Photo by Stewart Baxter
Stewart Baxter - Artists Respond recipient 2020
A St Hugh's Artists Respond recipient in 2020, photographer and musician Stewart Baxter undertook research and development into new ideas and ways of working, exploring analogue and digital technologies and the new ways in which people are building connection through the pandemic. Here, St Hugh's Trustee Nigel Walker shares with us a little of what Stewart Baxter got up to with the support from the Foundation.
A musician before lockdown, Stewart initially planned to take time out over a period of a week or two to focus on his photography and experiment with connecting with people over video calls while playing around in the dark room with his analogue camera.
“My initial experiments were done with a friend over Zoom when I did a photo shoot taking portraits. I learned that using a small laptop screen was not ideal and effected what lenses I could use to really capture the subject. But I took many shots on BW film to test out what I could create, and how I could capture someone in this way.”
Stewart took the film to the local darkroom while it was open between lockdowns and developed the film himself. He was surprised by the results and haunting portraits that really captured isolation, despair, loneliness, yet a close and intimate connection with another person. He says, ”Developing these photos by hand really gave me a different sense of touch and connection to the model.”
His experiments then took a step forward - from digital screen, to analogue camera, to analogue developing, and then back to digital scans into the computer. A full circle; a representation of the way in which we are all stuck in this same time loop. Then he went further and pushed into more digital editing to bring a harsh grain, and a gritty texture to the images as if photocopied, duplicated, and flattened. This process adding more metaphor to the day-to-day in which he found himself, repeating the same things.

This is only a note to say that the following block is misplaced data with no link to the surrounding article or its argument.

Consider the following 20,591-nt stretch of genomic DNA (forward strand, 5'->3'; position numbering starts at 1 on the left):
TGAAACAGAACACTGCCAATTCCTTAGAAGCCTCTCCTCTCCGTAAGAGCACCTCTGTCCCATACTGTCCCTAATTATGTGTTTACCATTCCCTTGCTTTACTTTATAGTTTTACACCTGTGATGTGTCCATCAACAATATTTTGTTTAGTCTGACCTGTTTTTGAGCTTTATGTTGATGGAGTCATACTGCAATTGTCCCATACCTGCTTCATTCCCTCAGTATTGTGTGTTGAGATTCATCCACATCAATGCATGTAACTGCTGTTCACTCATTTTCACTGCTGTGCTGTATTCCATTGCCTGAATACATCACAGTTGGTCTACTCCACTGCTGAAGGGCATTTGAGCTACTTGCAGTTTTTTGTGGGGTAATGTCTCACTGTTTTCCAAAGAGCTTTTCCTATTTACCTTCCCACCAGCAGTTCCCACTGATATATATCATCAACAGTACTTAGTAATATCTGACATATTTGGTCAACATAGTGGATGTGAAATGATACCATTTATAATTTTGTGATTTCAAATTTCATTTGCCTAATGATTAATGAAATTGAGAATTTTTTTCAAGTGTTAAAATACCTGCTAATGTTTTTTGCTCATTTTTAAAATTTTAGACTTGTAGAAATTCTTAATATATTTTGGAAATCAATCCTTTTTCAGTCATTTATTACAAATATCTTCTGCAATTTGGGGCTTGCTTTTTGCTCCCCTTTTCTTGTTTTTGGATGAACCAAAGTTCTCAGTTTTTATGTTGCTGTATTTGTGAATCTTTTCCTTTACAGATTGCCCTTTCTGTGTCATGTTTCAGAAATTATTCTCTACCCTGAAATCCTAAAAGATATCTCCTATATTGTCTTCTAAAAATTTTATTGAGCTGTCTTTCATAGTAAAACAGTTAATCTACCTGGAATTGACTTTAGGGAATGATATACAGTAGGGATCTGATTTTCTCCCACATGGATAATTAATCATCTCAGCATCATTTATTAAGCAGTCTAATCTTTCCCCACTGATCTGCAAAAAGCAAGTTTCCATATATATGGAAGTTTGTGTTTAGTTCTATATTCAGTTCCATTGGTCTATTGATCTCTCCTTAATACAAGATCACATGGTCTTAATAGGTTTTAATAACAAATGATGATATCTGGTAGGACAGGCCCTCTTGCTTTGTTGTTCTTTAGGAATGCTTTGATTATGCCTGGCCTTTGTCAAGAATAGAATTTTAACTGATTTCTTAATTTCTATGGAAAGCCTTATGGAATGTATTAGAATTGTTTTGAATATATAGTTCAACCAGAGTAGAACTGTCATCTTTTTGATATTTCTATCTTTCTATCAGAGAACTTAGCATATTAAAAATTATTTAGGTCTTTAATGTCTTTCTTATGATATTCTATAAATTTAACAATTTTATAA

Stewart continued to experiment. “I called up a musician friend in Cardiff and directed him to hold his camera phone against a plain white brick wall in the street while I shot his portrait. I set my phone, with cracked screen, upon my vintage keyboard, like doing a studio shoot with props, and took a series of shots to capture him. This shot really resonated with him, his shyness, his distance from the world, and need to feel disconnected from the music portraits you would see normally. He loved the picture so much he used it for his social media profiles.”
Stewart really enjoyed the process, and felt his creative time has been hard to find, but when he did manage to find it he totally immersed himself in another world, escaped the worries, and felt amazing while creating. He adds “I do feel like I need more time and this project is not complete. I have learned a lot about my restrictions and also some new ways of working with outcomes that I didn't expect, but have opened more doors." Stewart has lately been shooting many more musicians and has added photography to his skill set to good advantage.